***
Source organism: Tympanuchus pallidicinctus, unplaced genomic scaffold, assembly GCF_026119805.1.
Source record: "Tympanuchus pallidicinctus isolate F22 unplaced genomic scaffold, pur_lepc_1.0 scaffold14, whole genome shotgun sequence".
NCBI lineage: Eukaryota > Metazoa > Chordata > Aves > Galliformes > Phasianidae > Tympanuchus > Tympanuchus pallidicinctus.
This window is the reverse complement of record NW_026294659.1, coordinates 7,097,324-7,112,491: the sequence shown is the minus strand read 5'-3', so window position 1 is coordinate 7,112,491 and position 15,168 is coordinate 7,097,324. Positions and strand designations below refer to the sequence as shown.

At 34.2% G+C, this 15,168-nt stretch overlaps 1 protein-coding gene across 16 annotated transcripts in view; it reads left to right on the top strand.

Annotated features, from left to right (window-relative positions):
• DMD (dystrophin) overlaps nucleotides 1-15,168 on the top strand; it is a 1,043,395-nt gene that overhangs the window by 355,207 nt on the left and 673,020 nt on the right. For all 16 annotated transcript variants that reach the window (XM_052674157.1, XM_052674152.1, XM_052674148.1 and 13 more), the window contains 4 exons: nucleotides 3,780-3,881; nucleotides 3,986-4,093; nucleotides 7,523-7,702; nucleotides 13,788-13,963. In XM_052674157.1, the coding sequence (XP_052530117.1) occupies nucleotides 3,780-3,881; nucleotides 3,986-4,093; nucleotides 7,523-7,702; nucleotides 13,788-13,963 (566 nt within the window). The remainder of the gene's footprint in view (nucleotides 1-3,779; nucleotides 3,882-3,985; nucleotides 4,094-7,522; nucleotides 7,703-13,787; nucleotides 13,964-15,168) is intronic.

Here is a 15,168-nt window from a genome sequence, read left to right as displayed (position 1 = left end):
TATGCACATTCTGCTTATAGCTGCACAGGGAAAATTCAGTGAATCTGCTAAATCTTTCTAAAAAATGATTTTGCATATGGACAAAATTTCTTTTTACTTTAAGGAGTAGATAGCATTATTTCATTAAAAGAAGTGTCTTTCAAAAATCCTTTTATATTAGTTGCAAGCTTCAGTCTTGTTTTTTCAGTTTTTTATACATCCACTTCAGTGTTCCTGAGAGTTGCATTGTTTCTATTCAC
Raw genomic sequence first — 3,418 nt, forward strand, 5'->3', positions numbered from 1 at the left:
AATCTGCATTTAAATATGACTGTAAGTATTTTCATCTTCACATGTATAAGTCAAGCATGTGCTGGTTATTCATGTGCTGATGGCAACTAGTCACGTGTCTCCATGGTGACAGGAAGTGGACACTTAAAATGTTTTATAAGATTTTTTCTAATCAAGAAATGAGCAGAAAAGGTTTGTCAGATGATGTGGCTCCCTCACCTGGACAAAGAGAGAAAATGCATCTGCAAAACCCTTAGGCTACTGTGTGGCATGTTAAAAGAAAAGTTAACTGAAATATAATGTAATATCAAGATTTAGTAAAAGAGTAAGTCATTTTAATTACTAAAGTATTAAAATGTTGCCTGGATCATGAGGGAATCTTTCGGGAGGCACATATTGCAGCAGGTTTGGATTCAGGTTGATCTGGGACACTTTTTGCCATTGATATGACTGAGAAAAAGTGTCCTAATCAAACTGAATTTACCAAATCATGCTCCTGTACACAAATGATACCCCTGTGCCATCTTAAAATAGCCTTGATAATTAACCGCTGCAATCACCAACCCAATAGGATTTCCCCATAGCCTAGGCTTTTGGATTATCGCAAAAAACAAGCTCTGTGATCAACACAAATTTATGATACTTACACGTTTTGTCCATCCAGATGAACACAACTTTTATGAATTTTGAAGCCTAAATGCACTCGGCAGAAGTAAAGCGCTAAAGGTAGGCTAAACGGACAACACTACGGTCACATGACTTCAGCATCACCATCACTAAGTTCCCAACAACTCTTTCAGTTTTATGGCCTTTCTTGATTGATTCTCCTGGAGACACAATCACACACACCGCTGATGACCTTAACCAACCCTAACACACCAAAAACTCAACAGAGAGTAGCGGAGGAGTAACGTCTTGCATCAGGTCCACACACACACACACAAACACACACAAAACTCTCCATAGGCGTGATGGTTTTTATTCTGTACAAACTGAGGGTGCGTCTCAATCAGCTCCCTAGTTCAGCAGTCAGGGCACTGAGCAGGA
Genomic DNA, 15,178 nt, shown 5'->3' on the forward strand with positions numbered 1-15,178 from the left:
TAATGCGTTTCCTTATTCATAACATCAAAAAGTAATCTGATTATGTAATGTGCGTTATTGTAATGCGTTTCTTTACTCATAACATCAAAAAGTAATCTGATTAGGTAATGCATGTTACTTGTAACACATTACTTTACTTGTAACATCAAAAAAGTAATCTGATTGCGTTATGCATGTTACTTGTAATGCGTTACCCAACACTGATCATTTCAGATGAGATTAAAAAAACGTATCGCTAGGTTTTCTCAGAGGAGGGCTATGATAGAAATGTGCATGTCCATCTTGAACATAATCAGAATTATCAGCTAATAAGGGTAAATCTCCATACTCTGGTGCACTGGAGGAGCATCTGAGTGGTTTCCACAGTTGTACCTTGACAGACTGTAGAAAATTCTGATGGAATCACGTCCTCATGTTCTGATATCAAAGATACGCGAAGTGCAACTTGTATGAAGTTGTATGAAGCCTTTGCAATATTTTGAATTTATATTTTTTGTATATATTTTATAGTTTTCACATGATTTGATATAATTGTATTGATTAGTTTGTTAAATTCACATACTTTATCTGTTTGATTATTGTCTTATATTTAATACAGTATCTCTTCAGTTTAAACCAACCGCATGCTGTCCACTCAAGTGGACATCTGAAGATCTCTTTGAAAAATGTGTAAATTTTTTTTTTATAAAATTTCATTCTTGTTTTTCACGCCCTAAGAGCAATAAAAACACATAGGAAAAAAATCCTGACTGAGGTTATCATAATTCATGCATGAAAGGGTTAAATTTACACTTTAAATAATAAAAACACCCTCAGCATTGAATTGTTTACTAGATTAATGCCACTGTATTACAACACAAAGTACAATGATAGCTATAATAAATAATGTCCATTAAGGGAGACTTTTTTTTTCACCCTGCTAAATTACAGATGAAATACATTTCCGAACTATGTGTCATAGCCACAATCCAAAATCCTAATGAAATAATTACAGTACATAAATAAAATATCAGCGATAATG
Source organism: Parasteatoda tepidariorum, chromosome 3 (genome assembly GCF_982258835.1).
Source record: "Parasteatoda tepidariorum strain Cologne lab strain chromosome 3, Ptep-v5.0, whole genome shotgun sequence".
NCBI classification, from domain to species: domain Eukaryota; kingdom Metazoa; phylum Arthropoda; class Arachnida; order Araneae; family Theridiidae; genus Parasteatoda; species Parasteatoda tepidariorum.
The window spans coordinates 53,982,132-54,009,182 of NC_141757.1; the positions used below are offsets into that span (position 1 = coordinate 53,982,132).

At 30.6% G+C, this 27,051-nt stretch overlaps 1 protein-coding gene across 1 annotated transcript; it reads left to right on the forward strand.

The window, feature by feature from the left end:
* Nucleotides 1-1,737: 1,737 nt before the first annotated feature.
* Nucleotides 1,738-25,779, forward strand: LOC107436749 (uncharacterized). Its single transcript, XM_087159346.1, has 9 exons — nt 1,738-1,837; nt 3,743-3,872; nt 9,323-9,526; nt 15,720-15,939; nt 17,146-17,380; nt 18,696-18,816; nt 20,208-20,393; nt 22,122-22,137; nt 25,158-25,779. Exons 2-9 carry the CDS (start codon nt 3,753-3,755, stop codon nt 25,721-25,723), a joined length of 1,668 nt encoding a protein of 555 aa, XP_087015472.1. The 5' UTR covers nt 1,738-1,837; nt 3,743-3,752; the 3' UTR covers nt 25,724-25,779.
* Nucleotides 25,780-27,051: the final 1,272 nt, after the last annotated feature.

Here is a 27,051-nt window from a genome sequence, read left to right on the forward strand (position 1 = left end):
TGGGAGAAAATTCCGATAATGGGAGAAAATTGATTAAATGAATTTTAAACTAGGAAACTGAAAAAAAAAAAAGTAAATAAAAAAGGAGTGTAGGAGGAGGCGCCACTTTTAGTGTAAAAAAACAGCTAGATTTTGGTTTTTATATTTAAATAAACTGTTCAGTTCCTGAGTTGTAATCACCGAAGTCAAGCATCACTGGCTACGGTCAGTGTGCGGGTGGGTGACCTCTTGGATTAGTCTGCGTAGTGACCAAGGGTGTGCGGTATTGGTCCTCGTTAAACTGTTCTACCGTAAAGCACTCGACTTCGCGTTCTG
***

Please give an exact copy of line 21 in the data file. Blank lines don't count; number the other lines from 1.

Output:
* Nucleotides 1,738-25,779, forward strand: LOC107436749 (uncharacterized). Its single transcript, XM_087159346.1, has 9 exons — nt 1,738-1,837; nt 3,743-3,872; nt 9,323-9,526; nt 15,720-15,939; nt 17,146-17,380; nt 18,696-18,816; nt 20,208-20,393; nt 22,122-22,137; nt 25,158-25,779. Exons 2-9 carry the CDS (start codon nt 3,753-3,755, stop codon nt 25,721-25,723), a joined length of 1,668 nt encoding a protein of 555 aa, XP_087015472.1. The 5' UTR covers nt 1,738-1,837; nt 3,743-3,752; the 3' UTR covers nt 25,724-25,779.